A Use-Centered Strategy for Designing E-Collaboration Systems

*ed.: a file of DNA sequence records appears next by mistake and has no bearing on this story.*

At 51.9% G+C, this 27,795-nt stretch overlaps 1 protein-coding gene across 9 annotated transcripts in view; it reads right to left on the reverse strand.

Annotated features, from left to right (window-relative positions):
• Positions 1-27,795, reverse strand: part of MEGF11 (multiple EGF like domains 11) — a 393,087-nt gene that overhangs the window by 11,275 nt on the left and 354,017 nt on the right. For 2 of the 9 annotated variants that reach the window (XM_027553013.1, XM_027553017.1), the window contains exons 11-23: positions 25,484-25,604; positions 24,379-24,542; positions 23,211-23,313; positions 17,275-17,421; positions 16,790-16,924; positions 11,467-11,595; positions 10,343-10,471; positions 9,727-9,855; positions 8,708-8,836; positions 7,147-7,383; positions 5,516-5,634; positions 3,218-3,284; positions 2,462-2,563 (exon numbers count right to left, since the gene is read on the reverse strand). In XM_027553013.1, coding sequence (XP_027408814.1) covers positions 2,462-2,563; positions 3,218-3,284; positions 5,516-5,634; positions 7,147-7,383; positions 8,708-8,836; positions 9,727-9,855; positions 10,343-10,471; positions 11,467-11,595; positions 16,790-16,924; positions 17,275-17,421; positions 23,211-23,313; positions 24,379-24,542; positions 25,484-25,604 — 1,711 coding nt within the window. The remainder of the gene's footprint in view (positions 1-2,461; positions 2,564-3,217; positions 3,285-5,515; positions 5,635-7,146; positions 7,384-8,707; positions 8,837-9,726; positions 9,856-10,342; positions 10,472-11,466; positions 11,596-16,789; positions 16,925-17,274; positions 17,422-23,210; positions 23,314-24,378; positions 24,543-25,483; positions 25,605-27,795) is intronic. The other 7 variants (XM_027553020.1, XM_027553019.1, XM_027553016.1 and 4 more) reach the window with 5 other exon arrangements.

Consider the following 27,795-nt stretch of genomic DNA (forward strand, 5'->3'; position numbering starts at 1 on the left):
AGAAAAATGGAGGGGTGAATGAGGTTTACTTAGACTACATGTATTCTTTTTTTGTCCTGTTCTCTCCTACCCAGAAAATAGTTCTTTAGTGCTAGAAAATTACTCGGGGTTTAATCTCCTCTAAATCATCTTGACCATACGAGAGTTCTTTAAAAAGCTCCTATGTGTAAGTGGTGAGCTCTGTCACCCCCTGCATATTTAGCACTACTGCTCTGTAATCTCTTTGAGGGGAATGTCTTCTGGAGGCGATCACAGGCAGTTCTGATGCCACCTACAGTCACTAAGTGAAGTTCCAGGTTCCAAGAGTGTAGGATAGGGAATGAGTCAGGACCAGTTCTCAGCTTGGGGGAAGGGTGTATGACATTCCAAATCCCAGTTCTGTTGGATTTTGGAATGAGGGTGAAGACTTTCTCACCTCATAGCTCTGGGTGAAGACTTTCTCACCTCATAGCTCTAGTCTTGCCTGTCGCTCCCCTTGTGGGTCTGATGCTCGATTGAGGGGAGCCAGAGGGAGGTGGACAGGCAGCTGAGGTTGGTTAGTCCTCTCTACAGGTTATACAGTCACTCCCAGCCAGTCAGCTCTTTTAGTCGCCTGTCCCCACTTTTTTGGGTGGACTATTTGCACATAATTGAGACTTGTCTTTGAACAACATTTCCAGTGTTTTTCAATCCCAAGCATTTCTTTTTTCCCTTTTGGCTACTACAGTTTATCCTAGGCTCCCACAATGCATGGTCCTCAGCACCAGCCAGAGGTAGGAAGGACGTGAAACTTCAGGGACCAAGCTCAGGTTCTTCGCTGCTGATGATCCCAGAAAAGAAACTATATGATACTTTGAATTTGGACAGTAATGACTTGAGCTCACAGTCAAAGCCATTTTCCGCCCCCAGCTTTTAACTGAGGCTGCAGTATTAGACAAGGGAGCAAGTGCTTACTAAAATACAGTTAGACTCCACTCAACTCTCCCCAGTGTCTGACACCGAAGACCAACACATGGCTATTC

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The ubiquity of collaboration cannot be overstated. Derived from the Latin collaborare, which means “work with” or through, collaboration is the process wherein agents work together through transaction. Collaboration entails the existence of a team if a common goal or purpose underlies the transaction. A virtual team exists when collaboration takes place (to a varying degree) through technology across time, space, and (often) organizational boundaries; also known as e-collaboration. As a general definition, we follow the lead of Kock and colleagues (Kock, Davison, Ocker, & Wazlawick, 2001;Kock & Nosek, 2005), and state that e-collaboration is “collaboration among individuals engaged in a common task using electronic technologies” ( Kock et al., 2001, p. 1). This is a very broad definition and includes such historical means of e-collaboration as the U.S. Department of Defense’s ARPANET and early group decision support systems (GDSSs) such as Lotus Notes (Kock & Nosek, 2005). Few would argue the contemporary impact computers, the Internet, and network architectures (e.g., local area networks; LANs) have had on collaboration and teams (Schwartz, Divitini, & Brasethvik, 2000). Current instantiations of e-collaborative systems include the Internet (which includes various e-collaborative subsystems such as Internet relay-chat, bulletin boards, and weblogs), videoconferencing, and virtual workstations. The opportunities created by this new wave of e-collaboration and virtual teamwork have, in turn, dramatically transformed military forces (e.g., network-centric warfare; Cebrowski, 1998), business (e.g., B2B collaboration; Rosenberg, 2003), infrastructure (e.g., traffic flow regulation; Jermann, 2001), and other areas of society (e.g., collaborative music development; Weinberg, 2005).



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